The Deputy Chief Administrative Law Judge of the state's Property Tax Appeals Board has been counseled after a report from the Office of the Executive Inspector General (OEIG) found she failed to report a conflict of interest.
The office opened an investigation into Katherine Patti following a complaint that she issued favorable decisions to clients represented by the firm Amari & Locallo during a period of time in which Patti's relative was employed by the firm. The complainant also noted that Patti may have helped her relative get hired by the firm, according to the OEIG report.
The OEIG investigation determined that Ms. Patti, who has worked as an administrative law judge with the Property Tax Appeals Board since 1996, had in a three-month period in 2017 ruled in 261 cases brought by Amari & Locallo, and that the firm was handed a favorable ruling in 99 percent of those cases. However, the investigation also noted that in cases Patti was assigned not involving the firm, the appellant also received a favorable ruling 99 percent of the time. Additionally, all Amari & Locallo cases assigned to other judges during that period were decided in favor of the appellant, according to the OEIG report.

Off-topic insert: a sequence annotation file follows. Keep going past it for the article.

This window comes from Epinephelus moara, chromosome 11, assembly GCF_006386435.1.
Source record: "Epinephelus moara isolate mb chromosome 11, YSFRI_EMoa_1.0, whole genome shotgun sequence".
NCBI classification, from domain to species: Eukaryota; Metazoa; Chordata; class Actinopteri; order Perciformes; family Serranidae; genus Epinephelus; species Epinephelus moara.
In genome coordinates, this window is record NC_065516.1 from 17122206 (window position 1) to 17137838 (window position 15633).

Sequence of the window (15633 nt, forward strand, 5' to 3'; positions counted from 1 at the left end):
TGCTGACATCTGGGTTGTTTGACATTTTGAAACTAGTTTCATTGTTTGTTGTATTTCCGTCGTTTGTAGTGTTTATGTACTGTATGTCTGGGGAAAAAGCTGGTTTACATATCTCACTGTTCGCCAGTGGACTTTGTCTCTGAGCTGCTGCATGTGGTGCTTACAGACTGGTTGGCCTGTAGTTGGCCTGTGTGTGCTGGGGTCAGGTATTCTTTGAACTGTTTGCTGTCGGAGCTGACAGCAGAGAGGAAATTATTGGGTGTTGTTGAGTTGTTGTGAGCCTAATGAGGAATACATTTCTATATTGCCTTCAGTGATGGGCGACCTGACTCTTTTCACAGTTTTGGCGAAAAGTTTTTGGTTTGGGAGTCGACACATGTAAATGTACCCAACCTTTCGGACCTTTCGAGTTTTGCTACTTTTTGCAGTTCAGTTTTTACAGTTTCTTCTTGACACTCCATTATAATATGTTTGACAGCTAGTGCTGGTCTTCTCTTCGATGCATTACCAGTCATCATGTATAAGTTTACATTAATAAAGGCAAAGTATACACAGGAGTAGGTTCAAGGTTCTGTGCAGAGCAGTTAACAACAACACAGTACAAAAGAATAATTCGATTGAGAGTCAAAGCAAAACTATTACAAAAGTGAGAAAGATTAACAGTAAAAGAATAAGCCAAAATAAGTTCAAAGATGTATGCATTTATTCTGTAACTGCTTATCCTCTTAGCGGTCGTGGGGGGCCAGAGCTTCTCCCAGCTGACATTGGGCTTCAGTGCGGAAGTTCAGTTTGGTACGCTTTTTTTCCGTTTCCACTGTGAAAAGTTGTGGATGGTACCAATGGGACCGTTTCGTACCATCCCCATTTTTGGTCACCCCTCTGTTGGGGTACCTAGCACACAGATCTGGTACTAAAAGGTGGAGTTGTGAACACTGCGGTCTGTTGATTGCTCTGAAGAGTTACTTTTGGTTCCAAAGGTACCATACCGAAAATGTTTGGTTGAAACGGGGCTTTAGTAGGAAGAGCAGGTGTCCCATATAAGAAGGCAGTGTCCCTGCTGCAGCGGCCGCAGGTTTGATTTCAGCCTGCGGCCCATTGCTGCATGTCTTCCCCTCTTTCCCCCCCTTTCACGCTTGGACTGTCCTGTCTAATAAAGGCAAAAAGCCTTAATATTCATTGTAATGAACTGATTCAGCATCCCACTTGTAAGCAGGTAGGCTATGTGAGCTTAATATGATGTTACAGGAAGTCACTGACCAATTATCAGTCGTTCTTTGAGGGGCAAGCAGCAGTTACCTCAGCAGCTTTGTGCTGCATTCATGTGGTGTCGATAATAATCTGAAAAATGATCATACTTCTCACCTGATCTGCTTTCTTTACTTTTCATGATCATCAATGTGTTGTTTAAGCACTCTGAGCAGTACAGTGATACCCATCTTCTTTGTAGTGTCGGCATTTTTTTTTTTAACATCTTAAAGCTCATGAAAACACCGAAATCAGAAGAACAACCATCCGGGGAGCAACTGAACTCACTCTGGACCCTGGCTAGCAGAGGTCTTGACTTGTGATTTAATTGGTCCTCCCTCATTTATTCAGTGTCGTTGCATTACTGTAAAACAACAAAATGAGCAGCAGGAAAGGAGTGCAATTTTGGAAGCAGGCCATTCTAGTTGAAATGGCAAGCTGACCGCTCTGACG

In an interview with investigators, Patti stated that she did not assign herself any new cases involving the firm once her relative was hired. However, she also admitted she did not recuse herself from cases involving the firm that had already been assigned to her. Investigators also determined Patti did not report the conflict of interest to her supervisors.
In issuing its ruling, the OEIG determined that Patti violated agency policy by helping her relative gain employment at Amari & Locallo, and by failing to report the conflict to leadership. However, investigators did not find sufficient evidence that Patti issued favorable rulings to Amari & Locallo clients in exchange for the firm employing her relative.
In response to the decision, the Property Tax Appeals Board Acting Executive Director held a counseling session with Patti, and agreed to the OEIG's recommendation that the agency revise its policy on reporting conflicts of interest.